I'm sure Mark Zuckerberg won't lose any sleep about Wall Street's ongoing hissy fit about Facebook -- nor should he. More about that in a moment.
Following the disappointment over the company's second-quarter earnings, Facebook shares fell another 11.7 percent Friday, despite the market-lifting euphoria over the European Central Bank chief's plans to bolster the Euro.
An extreme sell-off, for sure, but not surprising for a stock that's tumbled almost 38 percent since its star-crossed debut on the NASDAQ in May.
Given how this outsize company has infiltrated popular culture, Facebook's fall from grace has also inspired panic. Some see it as a metaphor for the popping of the social-media investment bubble. Then there's the smug second guessing: Weren't we all dummies to ever believe in a company that does so many things so wrong? The chorus of "Zuck must go" has begun.
Zuckerberg never wanted to take the company public in the first place. Circumstances -- mainly in the form of an antiquated SEC rule -- forced his hand. But that was part of the devil's bargain.
So it was that during the company's earnings conference call with analysts, Zuckerberg and his key lieutenants went through the motions of pretending that what Wall Street has to say about his company matters. He knows that's a fiction -- and so do they.
Wall Street's obsessed with the next quarter and Facebook's thinking about next year.
The biggest mistake I think we could make is to move too quickly and to find ourselves in a situation where we're having an impact on user engagement that we didn't anticipate or is hard for us to manage. (CFO David Ebersman)
We're not TV, we're not search, we are a third medium...But it took a long time for the TV market and advertising to be truly understood. It took a long time for search. And I think we're still in that learning curve with a lot of our clients. (COO Sheryl Sanderg)
We believe one of the biggest opportunities we have is to create the identity and social layer that all new apps and Web sites can be built on top of. We think almost every product is better when you can experience it with the people you care about. So over time, we expect almost all of these products should naturally become social. (Zuckerberg)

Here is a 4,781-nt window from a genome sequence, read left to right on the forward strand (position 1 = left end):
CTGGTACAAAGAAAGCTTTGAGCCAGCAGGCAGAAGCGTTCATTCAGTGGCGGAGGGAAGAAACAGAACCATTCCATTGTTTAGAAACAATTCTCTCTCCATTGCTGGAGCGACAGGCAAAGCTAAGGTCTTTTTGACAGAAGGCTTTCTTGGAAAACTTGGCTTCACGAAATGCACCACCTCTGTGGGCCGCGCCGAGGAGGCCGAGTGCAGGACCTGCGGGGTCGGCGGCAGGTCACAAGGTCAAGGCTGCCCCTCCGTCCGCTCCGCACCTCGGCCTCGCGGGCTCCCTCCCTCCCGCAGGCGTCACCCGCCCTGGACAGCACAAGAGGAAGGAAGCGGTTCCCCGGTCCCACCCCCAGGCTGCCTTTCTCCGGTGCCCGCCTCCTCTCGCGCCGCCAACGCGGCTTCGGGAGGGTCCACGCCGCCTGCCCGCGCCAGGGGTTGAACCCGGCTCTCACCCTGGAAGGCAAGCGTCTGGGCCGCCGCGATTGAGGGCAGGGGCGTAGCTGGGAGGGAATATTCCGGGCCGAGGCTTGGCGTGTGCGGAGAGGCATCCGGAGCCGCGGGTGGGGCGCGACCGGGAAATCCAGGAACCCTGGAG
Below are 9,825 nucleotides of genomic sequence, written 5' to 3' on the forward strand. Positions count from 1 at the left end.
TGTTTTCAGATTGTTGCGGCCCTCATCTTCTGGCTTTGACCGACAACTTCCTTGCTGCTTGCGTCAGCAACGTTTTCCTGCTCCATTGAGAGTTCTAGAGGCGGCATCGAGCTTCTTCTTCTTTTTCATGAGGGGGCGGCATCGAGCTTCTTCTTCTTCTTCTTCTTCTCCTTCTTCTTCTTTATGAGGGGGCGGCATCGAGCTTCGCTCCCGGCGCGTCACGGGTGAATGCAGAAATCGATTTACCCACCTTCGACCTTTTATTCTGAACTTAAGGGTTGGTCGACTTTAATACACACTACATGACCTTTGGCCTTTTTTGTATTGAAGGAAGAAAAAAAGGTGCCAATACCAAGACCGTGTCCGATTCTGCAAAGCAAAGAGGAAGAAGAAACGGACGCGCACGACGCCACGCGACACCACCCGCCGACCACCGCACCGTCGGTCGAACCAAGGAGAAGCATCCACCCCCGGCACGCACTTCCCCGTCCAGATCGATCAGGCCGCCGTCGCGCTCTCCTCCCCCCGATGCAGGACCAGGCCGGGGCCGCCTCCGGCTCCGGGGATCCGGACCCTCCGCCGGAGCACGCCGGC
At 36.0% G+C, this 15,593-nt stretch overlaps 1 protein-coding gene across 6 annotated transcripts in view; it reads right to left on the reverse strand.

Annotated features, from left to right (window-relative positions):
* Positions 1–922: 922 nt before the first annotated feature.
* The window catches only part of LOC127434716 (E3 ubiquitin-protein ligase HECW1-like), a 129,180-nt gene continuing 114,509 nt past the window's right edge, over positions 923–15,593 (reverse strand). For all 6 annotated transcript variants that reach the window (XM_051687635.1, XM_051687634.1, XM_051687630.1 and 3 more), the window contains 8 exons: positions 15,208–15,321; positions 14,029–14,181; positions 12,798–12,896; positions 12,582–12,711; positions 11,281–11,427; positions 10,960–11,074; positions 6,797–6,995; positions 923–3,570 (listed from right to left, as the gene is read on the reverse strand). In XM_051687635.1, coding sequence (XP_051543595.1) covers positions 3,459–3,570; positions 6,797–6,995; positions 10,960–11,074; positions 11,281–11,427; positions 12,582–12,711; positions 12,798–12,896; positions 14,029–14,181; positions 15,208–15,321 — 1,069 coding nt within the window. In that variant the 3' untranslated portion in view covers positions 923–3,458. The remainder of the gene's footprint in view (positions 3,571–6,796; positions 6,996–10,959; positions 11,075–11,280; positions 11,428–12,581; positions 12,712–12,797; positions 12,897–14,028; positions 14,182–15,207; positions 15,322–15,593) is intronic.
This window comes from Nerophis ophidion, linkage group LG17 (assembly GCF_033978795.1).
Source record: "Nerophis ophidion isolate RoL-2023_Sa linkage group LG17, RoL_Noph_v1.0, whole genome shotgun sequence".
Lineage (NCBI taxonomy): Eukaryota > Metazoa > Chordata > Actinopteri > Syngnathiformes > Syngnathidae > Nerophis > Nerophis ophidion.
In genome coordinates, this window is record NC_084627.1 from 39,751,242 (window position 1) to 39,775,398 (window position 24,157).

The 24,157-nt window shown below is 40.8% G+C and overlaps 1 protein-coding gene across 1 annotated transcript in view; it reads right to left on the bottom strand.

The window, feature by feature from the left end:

Not the sort of answers you'll get from a quick-buck shyster doing a shuck-and-jive routine to jack the stock price. The suits surely wanted to hear more about what Facebook will do to reverse big slowdowns in payments growth, user growth (in the West), and U.S. ad impressions. It wasn't going to happen. Zuckerberg's refusal to play that game is hurting Facebook's credibility with a constituency that he's now stuck with. It's an uneasy marriage, but the two sides have no choice other than to get used to each other. It's not as if shareholders can force Zuckerberg out. He structured the company specifically so he can build at his pace and not take his cues from investors, whether venture capitals or Wall Street. Zuckberg's strategic mindset has helped Facebook attract some 955 million monthly users. As has been well chronicled elsewhere, Zuckerberg has had myriad opportunities to sell out. He didn't take the earlier offers because he wanted to build a business that stands the test of time.
Walter Isaacson's biography last year revealed how Steve Jobs admired Zuckerberg for not selling out. With Jobs no longer around, Zuckerberg can find a kindred spirit in Jeff Bezos, another tech executive who continues to defy Wall Street and do what he knows is in the long-term interest of his company. Quarter after quarter, year after year, Wall Street complains about how much Amazon spends on infrastructure. The criticism falls on deaf ears. Bezos is thinking years ahead, planning on extending Amazon's reach far beyond its current borders. If he gets slammed by the bean counters, well, that goes with the job description.
Ditto for Zuckerberg. He's a big boy and presumably has grown a thick enough skin to ignore the investing class' periodic tantrums. He's brought Facebook this far. No reason why he can't lead it to bigger things in the future -- if he stays true to himself.